Undernutrition and Overnutrition: How To Prevent and Treat Through Diet

Undernutrition is a serious problem for some elderly people. As we age, the decrease in sensation of taste and smell can make foods less appealing. With age, our caloric needs also decrease, so it is important to get the most out of foods by choosing foods with higher nutritional value. Oral health may also diminish. Ill-fitting dentures, poor dentition and periodontal disease all make chewing difficult, so oral health should be prioritized.

Vitamins We Need and Where to Find Them!

Deficiencies in Vitamin B12, B6, folic acid, and Vitamin C are all common in older adults. Vitamin B12, folic acid and iron deficiencies could result in an anemia. Vitamin B12 with folic acid is needed for the maturation of red blood cells and the synthesis of DNA. It is also needed for normal nerve function. The RDA (recommended daily allowance) for Vitamin B12 is 2.4 mcg (micrograms) per day. Vitamin B12 is found in liver, kidney, meat, fish, eggs, dairy products, oysters, fortified cereals and nutritional yeast. One cup of milk contains .9 mcg, while 3/4 cup of 100% fortified cereal has 6 mcg.

The body uses Vitamin C for healing wounds and building immunity. Vitamin C is found in citrus fruits, cabbage, cauliflower, melons, strawberries and dark green vegetables. The RDA for Vitamin C is 60 mg per day. One medium-sized orange provides approximately 72 mg. Vitamin C is a water-soluble vitamin, which means that the body excretes any excess in the urine. Folic acid is also a B vitamin, and aids the body in prevention of heart disease. The average adult needs 400 mcg per day of folic acid, which can be obtained from foods like orange juice, leafy greens, fortified cereals, grains, pastas and dried beans. The best way to get the needed amount is by eating 2 cups of fruit and 2 ½ cups of vegetables daily.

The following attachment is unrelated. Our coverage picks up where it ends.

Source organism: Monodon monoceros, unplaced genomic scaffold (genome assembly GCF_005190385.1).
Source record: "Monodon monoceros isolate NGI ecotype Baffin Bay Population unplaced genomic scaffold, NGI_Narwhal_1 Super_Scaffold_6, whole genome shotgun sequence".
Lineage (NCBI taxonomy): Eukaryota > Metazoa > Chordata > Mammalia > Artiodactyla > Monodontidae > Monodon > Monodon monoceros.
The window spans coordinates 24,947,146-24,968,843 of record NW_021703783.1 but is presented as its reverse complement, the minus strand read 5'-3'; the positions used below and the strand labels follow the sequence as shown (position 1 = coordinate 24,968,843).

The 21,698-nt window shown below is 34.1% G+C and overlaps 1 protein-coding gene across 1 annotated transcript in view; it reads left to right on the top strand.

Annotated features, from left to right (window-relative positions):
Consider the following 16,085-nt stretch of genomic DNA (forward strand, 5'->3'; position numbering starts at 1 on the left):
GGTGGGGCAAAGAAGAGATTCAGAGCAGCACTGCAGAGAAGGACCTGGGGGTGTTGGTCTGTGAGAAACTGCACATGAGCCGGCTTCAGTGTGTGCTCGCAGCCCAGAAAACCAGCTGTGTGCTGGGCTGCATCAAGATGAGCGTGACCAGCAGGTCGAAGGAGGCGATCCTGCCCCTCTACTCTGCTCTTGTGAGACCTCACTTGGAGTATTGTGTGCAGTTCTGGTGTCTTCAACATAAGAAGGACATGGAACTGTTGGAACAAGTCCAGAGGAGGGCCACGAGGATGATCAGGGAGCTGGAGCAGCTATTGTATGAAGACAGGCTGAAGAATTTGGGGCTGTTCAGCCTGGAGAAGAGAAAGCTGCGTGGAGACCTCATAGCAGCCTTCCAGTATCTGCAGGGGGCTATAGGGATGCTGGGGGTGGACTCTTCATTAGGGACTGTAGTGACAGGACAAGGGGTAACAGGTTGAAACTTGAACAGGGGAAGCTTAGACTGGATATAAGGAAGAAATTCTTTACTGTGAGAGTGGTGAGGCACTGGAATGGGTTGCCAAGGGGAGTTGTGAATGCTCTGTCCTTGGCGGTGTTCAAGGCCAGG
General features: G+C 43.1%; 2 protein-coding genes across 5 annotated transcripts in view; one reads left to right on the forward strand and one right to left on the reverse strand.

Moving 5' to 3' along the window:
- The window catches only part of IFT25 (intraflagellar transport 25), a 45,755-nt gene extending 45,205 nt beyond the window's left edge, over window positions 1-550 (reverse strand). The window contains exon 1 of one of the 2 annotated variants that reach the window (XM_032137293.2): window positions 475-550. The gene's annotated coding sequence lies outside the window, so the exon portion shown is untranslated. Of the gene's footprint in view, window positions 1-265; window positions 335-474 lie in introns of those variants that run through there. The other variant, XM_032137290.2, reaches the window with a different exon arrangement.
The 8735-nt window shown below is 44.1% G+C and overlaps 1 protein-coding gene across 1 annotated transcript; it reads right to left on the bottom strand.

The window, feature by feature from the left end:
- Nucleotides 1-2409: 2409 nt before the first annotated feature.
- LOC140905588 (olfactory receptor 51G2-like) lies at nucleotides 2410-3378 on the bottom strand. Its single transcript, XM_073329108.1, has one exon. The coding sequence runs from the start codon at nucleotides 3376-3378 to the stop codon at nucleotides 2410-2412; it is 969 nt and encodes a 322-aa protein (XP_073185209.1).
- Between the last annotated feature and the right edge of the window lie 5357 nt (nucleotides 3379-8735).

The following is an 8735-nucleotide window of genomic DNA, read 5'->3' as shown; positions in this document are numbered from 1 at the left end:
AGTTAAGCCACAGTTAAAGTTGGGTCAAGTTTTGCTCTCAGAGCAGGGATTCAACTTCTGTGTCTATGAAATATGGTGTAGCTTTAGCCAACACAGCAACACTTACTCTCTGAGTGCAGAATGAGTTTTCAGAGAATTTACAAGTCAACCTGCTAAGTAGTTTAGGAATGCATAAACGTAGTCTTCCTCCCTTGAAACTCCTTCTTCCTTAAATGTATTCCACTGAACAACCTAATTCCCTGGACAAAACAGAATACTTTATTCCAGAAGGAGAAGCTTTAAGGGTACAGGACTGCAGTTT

Vitamin D is another essential vitamin. It promotes the absorption of calcium and phosphate for healthy bones and teeth. Elderly people require 600–800 IU (international units) per day. While some of that can be obtained through sun exposure, the weather and sunscreens both affect UV ray exposure. Therefore, it is important to consume extra Vitamin D from fortified foods and/or supplements in conjunction with adequate calcium to promote good bone health. Fortified foods like milk (98 IU per 8 ounces), margarine (60 IU per 1 Tbsp), and foods made with milk all contain Vitamin D. It can also be found naturally in cooked salmon (360 IU per 3.5 ounces), whole eggs (25 IU per yolk) and cod liver oil (1360 IU per 1 Tbsp).

Can't I Eat As Much As I Want As Long As It Is Healthy?

Overnutrition is a form of malnutrition that quite simply translates to overeating. As we get older, our mean energy needs decrease. Our activity level usually decreases as well. Together, these two factors often lead to weight gain. Type 2 diabetes, cardiovascular disease, hypertension, stroke, dyslipidemia (high cholesterol or triglycerides), gall bladder disease, osteoarthritis, sleep apnea or respiratory problems, and some cancers (endometrial, colon and breast) can all be attributed to being overweight or obese. The safest way to lose weight is to aim for slow, steady weight loss by decreasing calorie intake while consuming an adequate amount of nutrients and increasing physical activity. People with chronic disease should consult their physician to ensure appropriate management of other health conditions. Beware of fad diets, which usually require cutting out important nutrients or implementing severe caloric restriction.

How Do I Know What a Portion Size Is?

It is always important to pay attention to food labels and be aware of what a portion size is. The USDA food guide pyramid is the best model to follow when it comes to a balanced diet. Here I have outlined the principal guidelines to remember. You should consume most of your calories from grains, breads and cereals. Choose whole grain options; the more fiber the better—an optimal amount is 5g per serving. Limit milk and milk products to three servings per day and consume only nonfat or low-fat options. Fruits and vegetables are an essential part of a balanced diet. Choosing a variety of colors means more vitamins and minerals. A small to medium-sized piece of fruit is considered one serving. Fruit consumption should be 2 cups per day, and vegetables 2 ½ cups per day. The USDA recommends 5–6 ounces per day of meat or meat substitutes. An easy way to remember a portion size for this category is to think of a deck of cards: that size equals about three ounces. Nuts, beans and tofu also count for this group. About ½ ounce of nuts, ¼ to ½ cup of beans and 1 cup of tofu is considered one serving. Fats and oils should be used sparingly; trans fats and saturated fats should be avoided as much as possible.

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